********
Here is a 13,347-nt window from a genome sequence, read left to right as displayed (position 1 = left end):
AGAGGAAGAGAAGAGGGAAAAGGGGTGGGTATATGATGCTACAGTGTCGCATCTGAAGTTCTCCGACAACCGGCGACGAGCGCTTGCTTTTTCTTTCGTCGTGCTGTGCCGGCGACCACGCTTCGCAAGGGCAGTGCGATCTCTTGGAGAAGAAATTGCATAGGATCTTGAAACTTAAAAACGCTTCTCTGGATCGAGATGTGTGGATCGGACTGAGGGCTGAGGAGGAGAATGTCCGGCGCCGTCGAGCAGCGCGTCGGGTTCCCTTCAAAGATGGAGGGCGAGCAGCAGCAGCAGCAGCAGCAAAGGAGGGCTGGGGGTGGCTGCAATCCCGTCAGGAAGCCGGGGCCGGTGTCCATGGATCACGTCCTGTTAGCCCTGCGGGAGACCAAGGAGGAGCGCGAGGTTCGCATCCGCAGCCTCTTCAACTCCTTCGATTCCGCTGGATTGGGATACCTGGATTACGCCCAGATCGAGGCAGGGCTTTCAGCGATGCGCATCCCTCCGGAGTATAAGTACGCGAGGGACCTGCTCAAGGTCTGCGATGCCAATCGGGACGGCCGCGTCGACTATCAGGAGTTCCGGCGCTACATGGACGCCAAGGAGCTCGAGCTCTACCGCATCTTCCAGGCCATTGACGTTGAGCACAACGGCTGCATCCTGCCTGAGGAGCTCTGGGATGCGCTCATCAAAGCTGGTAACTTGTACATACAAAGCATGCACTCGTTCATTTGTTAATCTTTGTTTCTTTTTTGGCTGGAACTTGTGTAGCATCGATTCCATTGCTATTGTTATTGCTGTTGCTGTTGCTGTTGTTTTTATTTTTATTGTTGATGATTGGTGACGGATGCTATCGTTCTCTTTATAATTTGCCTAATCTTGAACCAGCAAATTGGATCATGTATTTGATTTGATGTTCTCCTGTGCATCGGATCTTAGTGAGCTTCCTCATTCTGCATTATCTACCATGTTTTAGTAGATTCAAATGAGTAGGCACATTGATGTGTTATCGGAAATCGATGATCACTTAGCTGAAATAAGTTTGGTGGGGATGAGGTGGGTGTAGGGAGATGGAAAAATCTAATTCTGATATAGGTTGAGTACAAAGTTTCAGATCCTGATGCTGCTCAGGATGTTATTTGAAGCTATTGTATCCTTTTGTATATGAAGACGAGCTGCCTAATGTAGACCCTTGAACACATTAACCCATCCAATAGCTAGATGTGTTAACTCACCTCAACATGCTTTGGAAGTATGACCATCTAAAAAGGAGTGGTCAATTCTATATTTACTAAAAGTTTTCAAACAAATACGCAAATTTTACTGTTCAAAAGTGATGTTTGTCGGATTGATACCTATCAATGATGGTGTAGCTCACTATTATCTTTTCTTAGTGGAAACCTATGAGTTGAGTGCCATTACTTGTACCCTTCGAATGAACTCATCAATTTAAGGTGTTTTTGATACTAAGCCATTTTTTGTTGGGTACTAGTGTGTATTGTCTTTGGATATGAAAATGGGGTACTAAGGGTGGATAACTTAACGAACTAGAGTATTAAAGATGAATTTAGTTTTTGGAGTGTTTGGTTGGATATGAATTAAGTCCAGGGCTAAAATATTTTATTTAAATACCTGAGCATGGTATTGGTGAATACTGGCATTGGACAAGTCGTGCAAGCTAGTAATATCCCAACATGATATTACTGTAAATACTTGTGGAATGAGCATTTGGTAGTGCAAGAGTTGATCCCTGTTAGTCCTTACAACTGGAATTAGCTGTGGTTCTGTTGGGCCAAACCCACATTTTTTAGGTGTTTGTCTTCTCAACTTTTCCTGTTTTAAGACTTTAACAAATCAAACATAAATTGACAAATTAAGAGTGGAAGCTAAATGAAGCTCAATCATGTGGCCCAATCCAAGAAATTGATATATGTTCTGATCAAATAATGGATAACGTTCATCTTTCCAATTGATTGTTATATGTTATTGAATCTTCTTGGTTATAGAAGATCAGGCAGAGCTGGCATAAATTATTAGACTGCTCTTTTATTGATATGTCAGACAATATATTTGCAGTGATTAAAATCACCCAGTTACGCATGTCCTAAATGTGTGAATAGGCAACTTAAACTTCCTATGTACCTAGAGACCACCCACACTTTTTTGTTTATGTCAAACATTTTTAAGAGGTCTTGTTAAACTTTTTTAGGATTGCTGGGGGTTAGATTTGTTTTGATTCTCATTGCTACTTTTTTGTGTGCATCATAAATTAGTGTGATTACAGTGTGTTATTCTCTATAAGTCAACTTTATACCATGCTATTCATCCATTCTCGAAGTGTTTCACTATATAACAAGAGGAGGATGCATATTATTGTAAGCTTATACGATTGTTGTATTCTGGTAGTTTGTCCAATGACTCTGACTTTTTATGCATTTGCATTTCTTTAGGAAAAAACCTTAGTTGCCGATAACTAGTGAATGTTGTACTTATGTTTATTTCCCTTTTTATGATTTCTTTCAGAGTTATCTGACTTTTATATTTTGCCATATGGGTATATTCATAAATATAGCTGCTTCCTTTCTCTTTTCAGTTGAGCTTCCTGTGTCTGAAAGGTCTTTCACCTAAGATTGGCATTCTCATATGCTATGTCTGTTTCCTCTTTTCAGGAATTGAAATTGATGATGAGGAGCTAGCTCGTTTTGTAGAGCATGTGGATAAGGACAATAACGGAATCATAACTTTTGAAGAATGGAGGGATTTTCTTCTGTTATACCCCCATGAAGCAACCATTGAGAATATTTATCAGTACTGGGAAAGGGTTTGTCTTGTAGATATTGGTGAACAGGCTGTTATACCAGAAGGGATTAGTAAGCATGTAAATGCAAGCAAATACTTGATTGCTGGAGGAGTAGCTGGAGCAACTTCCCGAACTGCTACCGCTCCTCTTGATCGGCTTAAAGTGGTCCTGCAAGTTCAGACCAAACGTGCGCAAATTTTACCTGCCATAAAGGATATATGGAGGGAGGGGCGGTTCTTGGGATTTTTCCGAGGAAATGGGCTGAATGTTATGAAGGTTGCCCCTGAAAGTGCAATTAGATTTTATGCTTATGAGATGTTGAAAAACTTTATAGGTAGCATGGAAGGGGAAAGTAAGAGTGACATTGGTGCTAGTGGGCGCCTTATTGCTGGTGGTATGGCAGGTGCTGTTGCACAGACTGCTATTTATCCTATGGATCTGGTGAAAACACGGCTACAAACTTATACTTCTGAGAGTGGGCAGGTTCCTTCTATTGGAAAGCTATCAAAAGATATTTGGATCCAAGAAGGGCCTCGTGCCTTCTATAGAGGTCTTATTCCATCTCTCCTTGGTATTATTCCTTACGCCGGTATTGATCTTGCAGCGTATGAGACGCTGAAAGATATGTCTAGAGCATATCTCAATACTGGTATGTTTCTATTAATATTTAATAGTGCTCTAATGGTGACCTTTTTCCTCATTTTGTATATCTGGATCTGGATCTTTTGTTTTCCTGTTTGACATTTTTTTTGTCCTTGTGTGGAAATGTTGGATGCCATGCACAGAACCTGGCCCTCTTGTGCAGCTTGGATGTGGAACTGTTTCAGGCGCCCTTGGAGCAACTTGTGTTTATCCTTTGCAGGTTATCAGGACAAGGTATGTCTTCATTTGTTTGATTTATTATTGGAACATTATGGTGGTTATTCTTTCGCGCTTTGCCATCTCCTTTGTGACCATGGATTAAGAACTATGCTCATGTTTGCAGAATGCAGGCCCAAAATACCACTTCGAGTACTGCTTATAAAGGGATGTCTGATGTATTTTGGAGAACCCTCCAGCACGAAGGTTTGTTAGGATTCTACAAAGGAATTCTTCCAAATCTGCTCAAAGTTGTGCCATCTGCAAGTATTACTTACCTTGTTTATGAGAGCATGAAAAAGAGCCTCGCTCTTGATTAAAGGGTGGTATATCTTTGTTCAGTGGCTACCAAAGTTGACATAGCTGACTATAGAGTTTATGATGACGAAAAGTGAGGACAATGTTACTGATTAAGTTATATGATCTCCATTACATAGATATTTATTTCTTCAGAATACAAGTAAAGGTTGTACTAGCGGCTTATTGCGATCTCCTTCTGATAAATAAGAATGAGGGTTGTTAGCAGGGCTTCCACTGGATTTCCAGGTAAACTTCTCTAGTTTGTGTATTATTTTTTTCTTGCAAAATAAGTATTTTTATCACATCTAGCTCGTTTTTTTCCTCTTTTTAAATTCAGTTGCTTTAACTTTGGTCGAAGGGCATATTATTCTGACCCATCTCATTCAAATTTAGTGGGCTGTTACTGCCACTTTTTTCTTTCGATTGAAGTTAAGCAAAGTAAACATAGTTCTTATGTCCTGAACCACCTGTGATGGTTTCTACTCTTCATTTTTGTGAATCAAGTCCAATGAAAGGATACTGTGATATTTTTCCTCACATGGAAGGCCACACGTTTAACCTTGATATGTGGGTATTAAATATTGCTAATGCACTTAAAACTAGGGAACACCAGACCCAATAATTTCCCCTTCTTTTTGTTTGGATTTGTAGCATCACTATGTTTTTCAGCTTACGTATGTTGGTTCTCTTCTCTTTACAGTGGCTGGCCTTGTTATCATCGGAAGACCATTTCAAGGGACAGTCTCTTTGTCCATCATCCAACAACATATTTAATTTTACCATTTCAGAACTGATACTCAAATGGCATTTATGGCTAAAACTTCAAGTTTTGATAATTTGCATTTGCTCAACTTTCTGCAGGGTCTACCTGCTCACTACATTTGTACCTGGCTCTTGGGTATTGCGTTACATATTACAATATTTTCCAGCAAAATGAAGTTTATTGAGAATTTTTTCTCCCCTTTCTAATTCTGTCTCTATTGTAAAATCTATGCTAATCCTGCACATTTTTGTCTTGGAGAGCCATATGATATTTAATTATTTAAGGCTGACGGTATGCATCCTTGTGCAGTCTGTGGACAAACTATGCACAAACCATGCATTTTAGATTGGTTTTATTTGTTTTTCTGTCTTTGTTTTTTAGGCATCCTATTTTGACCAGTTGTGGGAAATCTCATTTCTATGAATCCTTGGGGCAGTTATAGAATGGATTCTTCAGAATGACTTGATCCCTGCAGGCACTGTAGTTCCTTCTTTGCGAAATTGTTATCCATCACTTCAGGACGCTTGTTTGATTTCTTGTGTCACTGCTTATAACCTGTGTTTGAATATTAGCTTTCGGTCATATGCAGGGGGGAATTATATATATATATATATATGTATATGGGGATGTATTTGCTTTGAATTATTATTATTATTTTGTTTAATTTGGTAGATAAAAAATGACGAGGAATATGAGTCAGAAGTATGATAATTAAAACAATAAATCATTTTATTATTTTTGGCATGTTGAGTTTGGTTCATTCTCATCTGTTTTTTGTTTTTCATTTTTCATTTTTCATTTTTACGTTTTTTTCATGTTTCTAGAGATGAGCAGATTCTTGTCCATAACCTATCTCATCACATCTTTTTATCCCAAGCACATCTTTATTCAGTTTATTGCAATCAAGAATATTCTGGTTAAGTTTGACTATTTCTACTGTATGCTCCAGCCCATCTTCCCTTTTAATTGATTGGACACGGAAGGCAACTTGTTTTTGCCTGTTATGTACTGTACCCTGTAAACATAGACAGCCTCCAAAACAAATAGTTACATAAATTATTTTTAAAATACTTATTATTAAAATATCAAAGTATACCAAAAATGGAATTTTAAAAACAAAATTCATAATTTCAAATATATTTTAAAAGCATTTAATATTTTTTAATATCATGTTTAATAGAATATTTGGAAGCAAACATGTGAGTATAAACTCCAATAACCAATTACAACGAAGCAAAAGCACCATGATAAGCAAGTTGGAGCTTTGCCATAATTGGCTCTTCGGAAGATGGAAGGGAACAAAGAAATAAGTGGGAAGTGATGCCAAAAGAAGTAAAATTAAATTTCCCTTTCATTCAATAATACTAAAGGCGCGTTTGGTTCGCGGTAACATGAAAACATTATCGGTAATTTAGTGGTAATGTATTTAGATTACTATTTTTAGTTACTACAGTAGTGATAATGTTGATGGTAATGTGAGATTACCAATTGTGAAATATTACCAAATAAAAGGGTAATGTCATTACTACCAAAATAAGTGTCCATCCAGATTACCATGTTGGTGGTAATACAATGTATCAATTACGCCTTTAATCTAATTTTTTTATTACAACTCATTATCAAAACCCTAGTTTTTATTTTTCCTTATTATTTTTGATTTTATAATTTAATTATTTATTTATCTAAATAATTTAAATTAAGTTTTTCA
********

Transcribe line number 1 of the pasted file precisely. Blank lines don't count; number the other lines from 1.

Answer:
Here is a 13,347-nt window from a genome sequence, read left to right as displayed (position 1 = left end):